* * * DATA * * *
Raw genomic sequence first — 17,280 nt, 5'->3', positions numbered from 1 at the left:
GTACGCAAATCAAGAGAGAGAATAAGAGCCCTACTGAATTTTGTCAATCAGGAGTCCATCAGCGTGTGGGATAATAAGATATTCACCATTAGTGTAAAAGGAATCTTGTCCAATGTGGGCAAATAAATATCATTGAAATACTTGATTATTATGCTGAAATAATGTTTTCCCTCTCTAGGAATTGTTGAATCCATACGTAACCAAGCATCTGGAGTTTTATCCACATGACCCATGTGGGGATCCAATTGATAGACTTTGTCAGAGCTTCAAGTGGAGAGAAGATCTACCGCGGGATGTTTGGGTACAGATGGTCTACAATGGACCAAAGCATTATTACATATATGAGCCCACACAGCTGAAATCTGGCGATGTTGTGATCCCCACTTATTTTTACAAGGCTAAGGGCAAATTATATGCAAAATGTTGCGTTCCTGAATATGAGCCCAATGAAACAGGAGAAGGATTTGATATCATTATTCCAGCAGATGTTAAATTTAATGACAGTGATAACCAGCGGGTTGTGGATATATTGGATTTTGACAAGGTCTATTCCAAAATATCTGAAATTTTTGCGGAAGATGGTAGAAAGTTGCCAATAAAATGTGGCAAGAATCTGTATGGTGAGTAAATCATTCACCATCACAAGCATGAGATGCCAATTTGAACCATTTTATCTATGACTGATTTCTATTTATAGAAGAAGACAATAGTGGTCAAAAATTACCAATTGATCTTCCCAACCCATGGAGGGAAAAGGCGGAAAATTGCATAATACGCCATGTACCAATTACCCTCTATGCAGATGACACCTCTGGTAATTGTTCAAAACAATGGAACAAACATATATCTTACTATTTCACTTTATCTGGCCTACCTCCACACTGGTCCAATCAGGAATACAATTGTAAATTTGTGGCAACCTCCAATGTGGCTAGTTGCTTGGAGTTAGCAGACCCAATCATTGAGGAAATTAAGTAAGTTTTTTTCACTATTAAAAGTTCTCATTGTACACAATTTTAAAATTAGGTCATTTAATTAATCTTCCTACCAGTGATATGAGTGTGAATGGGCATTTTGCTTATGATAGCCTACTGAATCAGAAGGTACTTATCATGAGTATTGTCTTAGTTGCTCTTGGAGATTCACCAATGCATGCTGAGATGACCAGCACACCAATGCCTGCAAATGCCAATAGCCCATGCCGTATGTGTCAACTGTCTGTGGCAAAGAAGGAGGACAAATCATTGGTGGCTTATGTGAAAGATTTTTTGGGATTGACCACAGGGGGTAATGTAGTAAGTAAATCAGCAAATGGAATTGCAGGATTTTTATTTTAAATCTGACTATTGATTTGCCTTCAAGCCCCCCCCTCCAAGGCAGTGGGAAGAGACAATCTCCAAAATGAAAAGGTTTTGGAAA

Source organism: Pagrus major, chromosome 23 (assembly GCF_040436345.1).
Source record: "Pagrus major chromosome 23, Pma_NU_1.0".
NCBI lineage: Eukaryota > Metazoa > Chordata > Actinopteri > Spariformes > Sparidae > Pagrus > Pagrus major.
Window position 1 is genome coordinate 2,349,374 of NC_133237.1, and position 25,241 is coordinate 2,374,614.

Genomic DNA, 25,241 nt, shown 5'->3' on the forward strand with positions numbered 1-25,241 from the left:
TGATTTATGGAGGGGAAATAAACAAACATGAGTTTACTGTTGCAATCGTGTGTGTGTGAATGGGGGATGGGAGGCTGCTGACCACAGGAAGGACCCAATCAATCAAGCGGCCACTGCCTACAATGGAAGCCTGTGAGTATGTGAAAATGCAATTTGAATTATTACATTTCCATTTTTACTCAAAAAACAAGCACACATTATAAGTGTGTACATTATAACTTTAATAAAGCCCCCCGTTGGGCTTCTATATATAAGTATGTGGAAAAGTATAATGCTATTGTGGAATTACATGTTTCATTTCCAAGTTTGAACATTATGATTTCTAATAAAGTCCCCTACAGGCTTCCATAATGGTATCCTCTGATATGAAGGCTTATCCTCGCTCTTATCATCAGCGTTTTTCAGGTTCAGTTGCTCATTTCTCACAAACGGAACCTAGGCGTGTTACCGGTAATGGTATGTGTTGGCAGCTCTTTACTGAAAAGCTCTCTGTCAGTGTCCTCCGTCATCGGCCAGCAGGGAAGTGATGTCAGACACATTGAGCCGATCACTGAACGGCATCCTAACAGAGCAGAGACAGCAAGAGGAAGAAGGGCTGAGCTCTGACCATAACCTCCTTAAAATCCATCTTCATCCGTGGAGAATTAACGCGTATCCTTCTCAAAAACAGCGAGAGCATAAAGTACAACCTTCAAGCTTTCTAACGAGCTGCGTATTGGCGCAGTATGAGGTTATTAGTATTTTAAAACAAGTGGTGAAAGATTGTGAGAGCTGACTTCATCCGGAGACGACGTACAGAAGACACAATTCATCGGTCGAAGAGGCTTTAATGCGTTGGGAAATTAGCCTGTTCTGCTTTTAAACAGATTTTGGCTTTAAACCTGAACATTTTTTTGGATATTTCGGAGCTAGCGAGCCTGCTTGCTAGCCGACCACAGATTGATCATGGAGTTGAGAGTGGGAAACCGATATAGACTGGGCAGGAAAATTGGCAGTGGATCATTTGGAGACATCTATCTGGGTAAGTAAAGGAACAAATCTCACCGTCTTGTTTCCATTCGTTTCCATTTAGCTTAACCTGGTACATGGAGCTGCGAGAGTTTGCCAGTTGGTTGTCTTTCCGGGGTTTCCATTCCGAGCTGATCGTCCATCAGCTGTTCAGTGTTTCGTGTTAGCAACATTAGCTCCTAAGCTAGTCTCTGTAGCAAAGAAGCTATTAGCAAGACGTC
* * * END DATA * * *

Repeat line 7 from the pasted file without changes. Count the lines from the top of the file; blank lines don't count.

Genomic DNA, 25,241 nt, shown 5'->3' on the forward strand with positions numbered 1-25,241 from the left: